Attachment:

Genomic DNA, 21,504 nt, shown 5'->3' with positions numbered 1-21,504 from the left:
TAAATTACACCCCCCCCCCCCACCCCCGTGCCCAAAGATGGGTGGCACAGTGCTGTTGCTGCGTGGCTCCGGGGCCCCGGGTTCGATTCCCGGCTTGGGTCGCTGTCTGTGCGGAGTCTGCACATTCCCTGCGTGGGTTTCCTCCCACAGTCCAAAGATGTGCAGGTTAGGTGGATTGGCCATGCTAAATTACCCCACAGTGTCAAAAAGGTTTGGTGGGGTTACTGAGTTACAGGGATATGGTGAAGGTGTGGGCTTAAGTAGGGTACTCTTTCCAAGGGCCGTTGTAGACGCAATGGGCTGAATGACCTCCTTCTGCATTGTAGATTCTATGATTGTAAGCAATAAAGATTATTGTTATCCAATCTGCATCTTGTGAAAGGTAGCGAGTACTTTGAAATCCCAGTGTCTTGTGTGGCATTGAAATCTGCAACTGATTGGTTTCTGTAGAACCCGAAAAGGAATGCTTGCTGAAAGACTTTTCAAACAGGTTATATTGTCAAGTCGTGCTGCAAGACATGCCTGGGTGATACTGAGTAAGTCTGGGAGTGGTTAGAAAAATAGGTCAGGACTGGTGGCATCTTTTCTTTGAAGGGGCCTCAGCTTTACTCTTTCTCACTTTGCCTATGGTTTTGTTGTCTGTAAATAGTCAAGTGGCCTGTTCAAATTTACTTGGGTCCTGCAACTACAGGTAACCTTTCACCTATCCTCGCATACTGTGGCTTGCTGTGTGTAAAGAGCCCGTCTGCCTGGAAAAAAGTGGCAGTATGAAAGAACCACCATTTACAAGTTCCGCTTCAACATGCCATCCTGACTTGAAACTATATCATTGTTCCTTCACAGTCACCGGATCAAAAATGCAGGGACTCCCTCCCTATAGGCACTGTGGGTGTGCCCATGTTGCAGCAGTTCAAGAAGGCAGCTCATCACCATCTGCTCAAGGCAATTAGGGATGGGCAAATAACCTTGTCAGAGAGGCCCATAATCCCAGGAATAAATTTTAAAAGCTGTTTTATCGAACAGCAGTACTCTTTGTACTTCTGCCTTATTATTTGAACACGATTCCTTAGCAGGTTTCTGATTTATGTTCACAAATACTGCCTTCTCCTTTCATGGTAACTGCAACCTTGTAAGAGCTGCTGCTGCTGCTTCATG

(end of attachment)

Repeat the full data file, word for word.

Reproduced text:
Genomic DNA, 21,504 nt, shown 5'->3' with positions numbered 1-21,504 from the left:
TAAATTACACCCCCCCCCCCCACCCCCGTGCCCAAAGATGGGTGGCACAGTGCTGTTGCTGCGTGGCTCCGGGGCCCCGGGTTCGATTCCCGGCTTGGGTCGCTGTCTGTGCGGAGTCTGCACATTCCCTGCGTGGGTTTCCTCCCACAGTCCAAAGATGTGCAGGTTAGGTGGATTGGCCATGCTAAATTACCCCACAGTGTCAAAAAGGTTTGGTGGGGTTACTGAGTTACAGGGATATGGTGAAGGTGTGGGCTTAAGTAGGGTACTCTTTCCAAGGGCCGTTGTAGACGCAATGGGCTGAATGACCTCCTTCTGCATTGTAGATTCTATGATTGTAAGCAATAAAGATTATTGTTATCCAATCTGCATCTTGTGAAAGGTAGCGAGTACTTTGAAATCCCAGTGTCTTGTGTGGCATTGAAATCTGCAACTGATTGGTTTCTGTAGAACCCGAAAAGGAATGCTTGCTGAAAGACTTTTCAAACAGGTTATATTGTCAAGTCGTGCTGCAAGACATGCCTGGGTGATACTGAGTAAGTCTGGGAGTGGTTAGAAAAATAGGTCAGGACTGGTGGCATCTTTTCTTTGAAGGGGCCTCAGCTTTACTCTTTCTCACTTTGCCTATGGTTTTGTTGTCTGTAAATAGTCAAGTGGCCTGTTCAAATTTACTTGGGTCCTGCAACTACAGGTAACCTTTCACCTATCCTCGCATACTGTGGCTTGCTGTGTGTAAAGAGCCCGTCTGCCTGGAAAAAAGTGGCAGTATGAAAGAACCACCATTTACAAGTTCCGCTTCAACATGCCATCCTGACTTGAAACTATATCATTGTTCCTTCACAGTCACCGGATCAAAAATGCAGGGACTCCCTCCCTATAGGCACTGTGGGTGTGCCCATGTTGCAGCAGTTCAAGAAGGCAGCTCATCACCATCTGCTCAAGGCAATTAGGGATGGGCAAATAACCTTGTCAGAGAGGCCCATAATCCCAGGAATAAATTTTAAAAGCTGTTTTATCGAACAGCAGTACTCTTTGTACTTCTGCCTTATTATTTGAACACGATTCCTTAGCAGGTTTCTGATTTATGTTCACAAATACTGCCTTCTCCTTTCATGGTAACTGCAACCTTGTAAGAGCTGCTGCTGCTGCTTCATG